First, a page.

On the iOS store, you can also look for them by their Google+ and Gmail. On the iOS store it’s not possible but most user you can find them through Google or whatever. We’ve got a guy that specialize in this in the company, and I would say he finds about two third of the user. We manage to track them back from the backend and identify them and contact them privately. So there are ways around this, but it would be nice that Apple change a little bit.  Another thing about the irrationality of users commenting is that users don’t perceive your app the same way you are. So in the example here that you can probably not read, is people commenting about bad restaurants and bad hotel onthe reviews for TripAdvisor. So you will get that eventually if you’re in that business. So which is another problem, and this is all the more important to be able to answer people. And for us…I’ll come to that later. [inaudible 00:05:30] And the last painful point about reviews is that it’s a long process for the users to actually leave you one review, so you really have to motivate them a lot before you gonna send them there. I don’t know if this five minute average is true, but what’s true is that, yeah, for the user it’s a lot of work to actually go to the app store, find it, write his review, post it, etc.  Okay, so, lots of problems. How do we tackle them? This pic is by Apptentive and, actually, if you’re interested into this topic about reviews, I think it’s one of the best source. They published a white paper on app reviews. I think it’s one of the best sources out there…somewhere linked in the top. So the first thing is that people realize that reviews actually have a super high impact on positioning your app in the app store and for ASO. So people start begging users to get more reviews, getting more reviews and more downloads. Okay, so, “Let’s ask everyone.” So the problem with that, which you might see on the right or not, is that people leave you crap reviews. So here what people are saying is, “I love your app, but stop asking me for a review. I can’t handle it anymore.” So if you beg too much, maybe you’re gonna have lots of reviews but actually it’s gonna affect you negatively. So don’t beg.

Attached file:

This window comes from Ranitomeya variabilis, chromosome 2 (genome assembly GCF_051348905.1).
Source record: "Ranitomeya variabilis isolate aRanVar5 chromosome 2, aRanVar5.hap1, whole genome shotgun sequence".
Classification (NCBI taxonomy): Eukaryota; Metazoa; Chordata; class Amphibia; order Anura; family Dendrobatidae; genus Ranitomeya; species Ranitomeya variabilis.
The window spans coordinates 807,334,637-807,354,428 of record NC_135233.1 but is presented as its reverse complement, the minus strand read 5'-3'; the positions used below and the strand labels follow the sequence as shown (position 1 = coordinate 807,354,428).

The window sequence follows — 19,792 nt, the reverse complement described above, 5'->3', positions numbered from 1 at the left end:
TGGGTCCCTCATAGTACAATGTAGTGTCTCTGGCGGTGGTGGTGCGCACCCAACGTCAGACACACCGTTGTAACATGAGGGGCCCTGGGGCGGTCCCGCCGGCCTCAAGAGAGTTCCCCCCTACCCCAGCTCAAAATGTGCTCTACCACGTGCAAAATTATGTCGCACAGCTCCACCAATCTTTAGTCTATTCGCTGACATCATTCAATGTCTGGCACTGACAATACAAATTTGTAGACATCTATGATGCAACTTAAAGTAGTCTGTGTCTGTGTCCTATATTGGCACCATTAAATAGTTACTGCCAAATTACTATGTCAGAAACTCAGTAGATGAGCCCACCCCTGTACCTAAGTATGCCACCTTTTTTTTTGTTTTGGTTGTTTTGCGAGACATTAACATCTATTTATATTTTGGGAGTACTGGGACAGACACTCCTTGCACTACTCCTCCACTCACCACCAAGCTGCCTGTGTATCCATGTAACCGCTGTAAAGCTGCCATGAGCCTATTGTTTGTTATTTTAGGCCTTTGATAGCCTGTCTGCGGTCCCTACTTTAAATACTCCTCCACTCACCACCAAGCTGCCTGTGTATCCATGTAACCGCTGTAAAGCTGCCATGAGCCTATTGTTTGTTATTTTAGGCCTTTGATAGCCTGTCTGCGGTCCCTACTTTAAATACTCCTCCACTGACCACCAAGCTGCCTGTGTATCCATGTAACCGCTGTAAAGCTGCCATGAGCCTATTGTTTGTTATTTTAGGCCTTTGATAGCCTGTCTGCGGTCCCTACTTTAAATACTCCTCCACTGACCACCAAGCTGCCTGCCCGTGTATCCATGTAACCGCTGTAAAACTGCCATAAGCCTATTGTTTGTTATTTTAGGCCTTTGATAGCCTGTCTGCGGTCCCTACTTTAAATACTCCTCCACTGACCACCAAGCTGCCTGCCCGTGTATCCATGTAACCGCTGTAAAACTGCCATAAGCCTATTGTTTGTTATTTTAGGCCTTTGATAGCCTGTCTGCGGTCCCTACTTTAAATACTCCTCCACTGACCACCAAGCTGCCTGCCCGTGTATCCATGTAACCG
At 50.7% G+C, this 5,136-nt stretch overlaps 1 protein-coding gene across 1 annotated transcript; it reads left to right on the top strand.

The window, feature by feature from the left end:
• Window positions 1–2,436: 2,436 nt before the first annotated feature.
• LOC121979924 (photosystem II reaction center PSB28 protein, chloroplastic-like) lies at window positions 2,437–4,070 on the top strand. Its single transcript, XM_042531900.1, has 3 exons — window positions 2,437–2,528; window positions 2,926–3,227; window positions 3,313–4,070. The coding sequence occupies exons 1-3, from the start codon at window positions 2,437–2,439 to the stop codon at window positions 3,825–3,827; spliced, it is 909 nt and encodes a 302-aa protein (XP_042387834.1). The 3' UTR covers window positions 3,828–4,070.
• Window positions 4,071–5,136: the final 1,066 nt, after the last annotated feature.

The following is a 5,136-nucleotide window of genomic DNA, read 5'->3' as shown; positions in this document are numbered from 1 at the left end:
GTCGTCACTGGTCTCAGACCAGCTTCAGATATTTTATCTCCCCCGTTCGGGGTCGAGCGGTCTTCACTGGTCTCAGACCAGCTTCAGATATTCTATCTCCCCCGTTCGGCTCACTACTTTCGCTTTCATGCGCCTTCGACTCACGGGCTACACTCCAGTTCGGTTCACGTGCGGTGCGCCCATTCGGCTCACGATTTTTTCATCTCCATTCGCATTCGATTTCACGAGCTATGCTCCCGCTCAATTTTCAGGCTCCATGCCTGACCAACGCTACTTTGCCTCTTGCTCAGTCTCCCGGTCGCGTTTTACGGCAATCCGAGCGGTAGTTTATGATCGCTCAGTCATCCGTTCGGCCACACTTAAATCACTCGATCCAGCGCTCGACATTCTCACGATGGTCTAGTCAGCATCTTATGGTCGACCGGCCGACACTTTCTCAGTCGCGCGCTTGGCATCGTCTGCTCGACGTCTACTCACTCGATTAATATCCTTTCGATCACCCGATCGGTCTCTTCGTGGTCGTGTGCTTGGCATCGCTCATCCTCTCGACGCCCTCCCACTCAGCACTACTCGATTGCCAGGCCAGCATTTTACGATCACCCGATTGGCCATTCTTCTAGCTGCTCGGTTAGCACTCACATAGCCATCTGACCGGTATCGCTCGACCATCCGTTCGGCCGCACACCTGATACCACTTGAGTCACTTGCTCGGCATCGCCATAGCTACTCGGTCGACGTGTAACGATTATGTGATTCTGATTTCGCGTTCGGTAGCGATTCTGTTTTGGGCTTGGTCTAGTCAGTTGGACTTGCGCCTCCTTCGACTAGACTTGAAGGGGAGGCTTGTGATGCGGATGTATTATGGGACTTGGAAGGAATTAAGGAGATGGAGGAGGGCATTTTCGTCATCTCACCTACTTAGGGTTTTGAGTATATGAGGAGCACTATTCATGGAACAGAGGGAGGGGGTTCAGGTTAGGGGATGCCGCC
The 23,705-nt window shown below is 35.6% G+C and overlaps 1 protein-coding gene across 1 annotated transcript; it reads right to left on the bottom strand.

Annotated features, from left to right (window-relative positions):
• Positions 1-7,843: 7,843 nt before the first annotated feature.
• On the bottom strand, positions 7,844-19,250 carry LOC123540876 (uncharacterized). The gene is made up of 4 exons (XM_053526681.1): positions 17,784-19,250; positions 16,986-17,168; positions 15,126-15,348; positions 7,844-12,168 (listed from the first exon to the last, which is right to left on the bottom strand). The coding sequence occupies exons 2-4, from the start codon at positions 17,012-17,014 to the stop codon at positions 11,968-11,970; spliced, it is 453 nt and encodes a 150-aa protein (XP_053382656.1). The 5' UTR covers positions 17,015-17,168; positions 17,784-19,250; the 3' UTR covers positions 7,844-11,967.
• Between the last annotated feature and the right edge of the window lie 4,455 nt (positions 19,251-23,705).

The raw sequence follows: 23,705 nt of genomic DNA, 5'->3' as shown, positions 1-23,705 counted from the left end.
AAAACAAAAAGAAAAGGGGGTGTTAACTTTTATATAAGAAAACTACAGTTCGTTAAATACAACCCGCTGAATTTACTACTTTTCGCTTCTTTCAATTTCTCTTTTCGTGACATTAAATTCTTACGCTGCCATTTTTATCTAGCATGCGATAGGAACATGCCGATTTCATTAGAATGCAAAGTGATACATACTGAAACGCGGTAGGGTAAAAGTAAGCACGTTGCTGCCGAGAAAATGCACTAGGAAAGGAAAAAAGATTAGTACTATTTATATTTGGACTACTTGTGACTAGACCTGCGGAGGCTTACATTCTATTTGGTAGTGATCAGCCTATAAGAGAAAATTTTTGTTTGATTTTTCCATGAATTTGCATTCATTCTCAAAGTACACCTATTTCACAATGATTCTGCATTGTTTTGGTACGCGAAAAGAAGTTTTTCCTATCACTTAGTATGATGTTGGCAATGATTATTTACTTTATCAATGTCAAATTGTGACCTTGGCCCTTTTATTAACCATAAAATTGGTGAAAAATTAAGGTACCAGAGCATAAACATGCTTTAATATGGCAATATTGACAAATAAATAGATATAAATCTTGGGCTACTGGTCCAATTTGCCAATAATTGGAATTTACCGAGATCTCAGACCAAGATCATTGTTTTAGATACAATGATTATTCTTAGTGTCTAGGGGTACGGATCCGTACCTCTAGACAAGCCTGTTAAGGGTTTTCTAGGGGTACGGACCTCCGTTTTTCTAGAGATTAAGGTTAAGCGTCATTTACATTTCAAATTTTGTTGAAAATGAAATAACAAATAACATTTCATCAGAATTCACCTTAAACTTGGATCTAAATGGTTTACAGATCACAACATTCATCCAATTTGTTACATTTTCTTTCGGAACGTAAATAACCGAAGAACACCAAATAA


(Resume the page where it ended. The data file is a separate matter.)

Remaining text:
How to do it? There’s this developer which is on maco[SP].org, it’s pretty famous. What he decided is, “I’m not gonna beg the user, ever, about a review. So I’m gonna hide the review link just in the settings part, and only people who are really motivated are gonna eventually find it.” And that’s what he did, and in some way, it was successful because he only has four and five stars but on a very limited number of reviews. So I wouldn’t recommend that neither because you won’t get enough of them. Actually, you can see the reviews. He’s got 3000, but if you compare to his user base, it’s kind of small.  And the timing is paramount. When do I ask user for a review? So actually, in the screen I show before on the beg one, what you probably didn’t see was the sentence that was on top. If you don’t filter out when you put the popup about, “Help, please review me,” you might eventually come at a very bad time in the experience. Maybe the app just crashed and the guy relaunched, which is the case on this slide. So you have to carefully choose the moment you’re going to display the review popup to your user. So the first thing is, “No sex on first date.” You’re never going to ask a review after the first few launch basically because people don’t know your app. So eventually, they’re gonna be annoyed by the intrusion but also, they don’t know what to say about it. So just wait for a number of session, average anywhere from five to 10 sessions to start asking. Depends a lot on what your app does and how big is your retention also, but wait a bit before asking.  And the second thing is wait for an “Aha moment.” Games, for example, they usually do that after you pass a very difficult level. Why? Because you’ve got the feeling of accomplishment here and, obviously, you’re more inclined to let a good review in that moment. So every app has its different good moment for the user. In our case, [inaudible 00:08:46] fitness, we wait for a user to accomplish a full workout and then rate the workout positively. And only if he does the two action, we will eventually prompt them to leave a review. The other thing is limit the intrusion of the popup. Nobody loves popup, so try to integrate it in a smart way. That’s what Circa did. So what they did is instead of putting the first popup and then go to the review, they actually integrate it into the content, which for them, it’s a little bit easier because it’s a newsfeed. But find a way to integrate it within the app without having to popup the user